(Shortform note: Racial hierarchies may serve an additional purpose—imposing order on society. In Sapiens, Yuval Noah Harari argues that social hierarchies exist because they offer guidelines for interacting with people you don’t know personally. In other words, Harari argues that hierarchies—especially when they’re based on visual cues like skin color—help us determine who to interact with and how. Similarly, in Caste, Isabel Wilkerson argues that American racism is best understood as a caste system, meaning that it serves as the basis of social order by dividing people into groups and prescribing appropriate behaviors and lifestyles for each group.)

“Uplift Suasion” and the “Extraordinary Negro”

In the face of ongoing slavery and racism, some Black people and White reformers began to publicly argue for the abolition of slavery. While abolitionist arguments in America date back to the late 1600s, opposition to slavery gathered momentum through the 18th century, culminating in the gradual passage (from 1780-1804) of antislavery laws in Northern states. Kendi says that one of the main approaches in this early abolitionist movement was to demonstrate that Black people were (or could be) equal to their White counterparts. Kendi calls this approach uplift suasion—the idea that if Black people prove their intellectual, moral, or other capabilities, White people will realize that their racist ideas are wrong.

Unfortunately, Kendi says, this tactic was doomed from the beginning. For one thing, as we’ve seen, slavery existed not because enslavers believed in racist ideas, but because they benefited from slavery. Therefore, even if you discredited the ideas, the benefit remained and so would the institution.

Additionally, it was easy for racists to ignore evidence that contradicted their ideas. Kendi points out that when confronted with well-educated, articulate, and literate Black people, such as Cambridge-educated Francis Williams and published poet Phillis Wheatley, White racists dismissed them as “extraordinary negroes” who were exceptions to the general rule of Black inferiority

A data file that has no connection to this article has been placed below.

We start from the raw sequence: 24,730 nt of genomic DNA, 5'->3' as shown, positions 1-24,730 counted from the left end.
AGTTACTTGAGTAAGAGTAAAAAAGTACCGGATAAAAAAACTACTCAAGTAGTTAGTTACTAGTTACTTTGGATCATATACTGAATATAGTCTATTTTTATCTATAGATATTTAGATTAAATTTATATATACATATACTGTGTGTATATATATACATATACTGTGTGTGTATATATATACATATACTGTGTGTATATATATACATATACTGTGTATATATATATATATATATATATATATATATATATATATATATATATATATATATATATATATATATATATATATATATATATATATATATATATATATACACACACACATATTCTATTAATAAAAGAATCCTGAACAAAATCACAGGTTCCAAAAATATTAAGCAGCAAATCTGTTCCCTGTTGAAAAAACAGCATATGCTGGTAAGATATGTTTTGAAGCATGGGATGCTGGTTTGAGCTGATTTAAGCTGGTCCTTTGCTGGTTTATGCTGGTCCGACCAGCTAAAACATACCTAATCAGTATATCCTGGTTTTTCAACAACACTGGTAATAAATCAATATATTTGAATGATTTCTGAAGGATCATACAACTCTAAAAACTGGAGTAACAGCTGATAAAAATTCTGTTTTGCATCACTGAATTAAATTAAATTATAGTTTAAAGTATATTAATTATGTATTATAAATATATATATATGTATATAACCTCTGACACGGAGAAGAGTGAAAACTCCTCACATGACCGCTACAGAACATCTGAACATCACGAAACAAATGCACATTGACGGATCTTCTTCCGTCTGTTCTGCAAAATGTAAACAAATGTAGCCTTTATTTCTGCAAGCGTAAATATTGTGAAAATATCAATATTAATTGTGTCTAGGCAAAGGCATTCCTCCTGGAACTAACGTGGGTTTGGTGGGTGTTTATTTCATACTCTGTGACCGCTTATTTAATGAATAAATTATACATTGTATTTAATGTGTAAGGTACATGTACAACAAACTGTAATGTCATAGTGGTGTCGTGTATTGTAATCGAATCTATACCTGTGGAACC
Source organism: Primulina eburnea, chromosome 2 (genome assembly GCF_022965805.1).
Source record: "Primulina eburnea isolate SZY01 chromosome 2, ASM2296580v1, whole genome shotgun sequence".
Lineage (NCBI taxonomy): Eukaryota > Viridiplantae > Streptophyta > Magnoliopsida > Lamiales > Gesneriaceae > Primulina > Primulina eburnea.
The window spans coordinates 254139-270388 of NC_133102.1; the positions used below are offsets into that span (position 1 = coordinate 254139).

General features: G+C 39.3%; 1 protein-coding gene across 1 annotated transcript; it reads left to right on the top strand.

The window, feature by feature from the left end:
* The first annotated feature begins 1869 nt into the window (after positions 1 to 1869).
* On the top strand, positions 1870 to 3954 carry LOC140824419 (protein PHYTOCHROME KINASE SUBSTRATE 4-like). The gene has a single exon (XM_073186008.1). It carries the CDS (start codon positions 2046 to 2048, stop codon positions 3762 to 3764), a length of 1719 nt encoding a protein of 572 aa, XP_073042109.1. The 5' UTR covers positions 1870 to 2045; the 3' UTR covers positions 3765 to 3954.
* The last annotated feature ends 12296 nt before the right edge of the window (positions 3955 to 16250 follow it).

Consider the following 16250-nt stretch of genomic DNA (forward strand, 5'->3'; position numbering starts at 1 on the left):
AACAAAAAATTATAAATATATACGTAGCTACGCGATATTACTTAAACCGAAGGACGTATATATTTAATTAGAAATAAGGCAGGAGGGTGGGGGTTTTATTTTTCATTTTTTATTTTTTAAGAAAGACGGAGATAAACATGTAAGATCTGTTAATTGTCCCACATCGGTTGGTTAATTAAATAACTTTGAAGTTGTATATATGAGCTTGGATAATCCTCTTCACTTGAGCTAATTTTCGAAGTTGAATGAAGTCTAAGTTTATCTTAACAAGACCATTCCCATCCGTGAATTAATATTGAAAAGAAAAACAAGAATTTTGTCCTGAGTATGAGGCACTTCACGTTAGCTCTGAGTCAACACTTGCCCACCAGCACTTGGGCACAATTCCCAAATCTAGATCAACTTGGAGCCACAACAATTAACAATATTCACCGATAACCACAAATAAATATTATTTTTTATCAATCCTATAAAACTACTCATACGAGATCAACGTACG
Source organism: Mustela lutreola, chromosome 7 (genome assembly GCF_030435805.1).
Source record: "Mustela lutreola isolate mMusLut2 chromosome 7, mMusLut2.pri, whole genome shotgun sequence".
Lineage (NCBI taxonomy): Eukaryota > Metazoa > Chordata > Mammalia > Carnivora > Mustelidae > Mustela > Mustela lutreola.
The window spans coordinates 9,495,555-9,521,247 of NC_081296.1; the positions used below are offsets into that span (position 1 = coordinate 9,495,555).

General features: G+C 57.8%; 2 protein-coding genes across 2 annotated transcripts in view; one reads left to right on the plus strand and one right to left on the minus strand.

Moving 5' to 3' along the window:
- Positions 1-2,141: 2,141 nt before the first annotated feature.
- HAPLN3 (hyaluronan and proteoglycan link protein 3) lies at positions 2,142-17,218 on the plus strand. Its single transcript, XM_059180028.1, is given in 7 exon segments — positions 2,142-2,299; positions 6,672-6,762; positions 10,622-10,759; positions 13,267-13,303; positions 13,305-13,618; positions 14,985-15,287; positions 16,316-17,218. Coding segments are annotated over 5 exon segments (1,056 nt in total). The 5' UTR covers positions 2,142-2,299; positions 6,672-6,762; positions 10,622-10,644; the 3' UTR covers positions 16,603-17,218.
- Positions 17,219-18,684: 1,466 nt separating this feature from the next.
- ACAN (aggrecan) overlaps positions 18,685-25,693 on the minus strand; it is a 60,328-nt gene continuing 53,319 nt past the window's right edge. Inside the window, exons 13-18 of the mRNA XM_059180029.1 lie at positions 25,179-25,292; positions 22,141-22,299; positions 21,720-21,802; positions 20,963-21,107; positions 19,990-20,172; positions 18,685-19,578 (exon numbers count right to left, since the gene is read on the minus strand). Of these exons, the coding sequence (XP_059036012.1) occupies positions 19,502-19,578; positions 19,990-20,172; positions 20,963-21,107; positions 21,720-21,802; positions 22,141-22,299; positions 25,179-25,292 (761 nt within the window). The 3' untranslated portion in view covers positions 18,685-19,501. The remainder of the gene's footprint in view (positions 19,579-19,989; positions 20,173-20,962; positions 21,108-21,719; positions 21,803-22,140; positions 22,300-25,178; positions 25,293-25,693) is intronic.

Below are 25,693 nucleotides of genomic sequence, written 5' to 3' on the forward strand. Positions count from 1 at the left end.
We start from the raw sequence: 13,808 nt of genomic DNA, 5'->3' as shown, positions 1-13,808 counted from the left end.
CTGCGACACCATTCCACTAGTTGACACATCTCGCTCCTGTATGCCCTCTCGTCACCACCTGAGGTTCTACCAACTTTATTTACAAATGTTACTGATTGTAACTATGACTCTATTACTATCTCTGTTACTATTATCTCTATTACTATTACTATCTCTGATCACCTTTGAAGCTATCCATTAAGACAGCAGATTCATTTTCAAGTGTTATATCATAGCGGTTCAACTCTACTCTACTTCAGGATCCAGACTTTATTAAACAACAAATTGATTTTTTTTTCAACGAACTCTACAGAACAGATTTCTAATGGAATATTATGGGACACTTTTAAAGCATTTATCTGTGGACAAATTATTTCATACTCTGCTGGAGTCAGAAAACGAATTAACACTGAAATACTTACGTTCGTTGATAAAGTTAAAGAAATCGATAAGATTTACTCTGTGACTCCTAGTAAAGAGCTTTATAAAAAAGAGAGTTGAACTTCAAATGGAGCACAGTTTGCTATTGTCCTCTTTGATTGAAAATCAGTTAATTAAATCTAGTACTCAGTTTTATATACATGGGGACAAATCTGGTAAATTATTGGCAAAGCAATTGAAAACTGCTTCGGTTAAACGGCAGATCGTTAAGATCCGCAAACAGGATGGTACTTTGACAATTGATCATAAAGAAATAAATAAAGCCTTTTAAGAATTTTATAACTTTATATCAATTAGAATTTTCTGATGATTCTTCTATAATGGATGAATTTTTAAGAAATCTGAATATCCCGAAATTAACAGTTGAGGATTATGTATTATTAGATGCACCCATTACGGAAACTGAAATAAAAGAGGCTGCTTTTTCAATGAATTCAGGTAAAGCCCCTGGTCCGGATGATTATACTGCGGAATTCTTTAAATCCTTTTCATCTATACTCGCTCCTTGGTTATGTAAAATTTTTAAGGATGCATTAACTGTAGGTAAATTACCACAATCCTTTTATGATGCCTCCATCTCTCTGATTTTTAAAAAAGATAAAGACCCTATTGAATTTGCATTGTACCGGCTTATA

Moreover, Kendi says, the basic logic of uplift is inherently racist. By suggesting that Black people can prove their worth by achieving White standards of intelligence, learning, culture, and so on, uplift implies that White standards are the superior standards to which all races should aspire (in the process dismissing any culture other than that of post-Enlightenment Western Europe). 

Plus, Kendi points out, uplift shifts the blame for racial disparities onto Black people. If some Black people can “better” themselves by adopting White ideals, the implication is that “lesser” Black people have only themselves to blame for their situations and for racism itself. If only Black people as a whole behaved better, the logic goes, people would view and treat them better

Ibram X. Kendi: Racism in the Age of Enlightenment

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  • How enslavers convinced themselves that slavery benefited slaves
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Darya Sinusoid

Darya’s love for reading started with fantasy novels (The LOTR trilogy is still her all-time-favorite). Growing up, however, she found herself transitioning to non-fiction, psychological, and self-help books. She has a degree in Psychology and a deep passion for the subject. She likes reading research-informed books that distill the workings of the human brain/mind/consciousness and thinking of ways to apply the insights to her own life. Some of her favorites include Thinking, Fast and Slow, How We Decide, and The Wisdom of the Enneagram.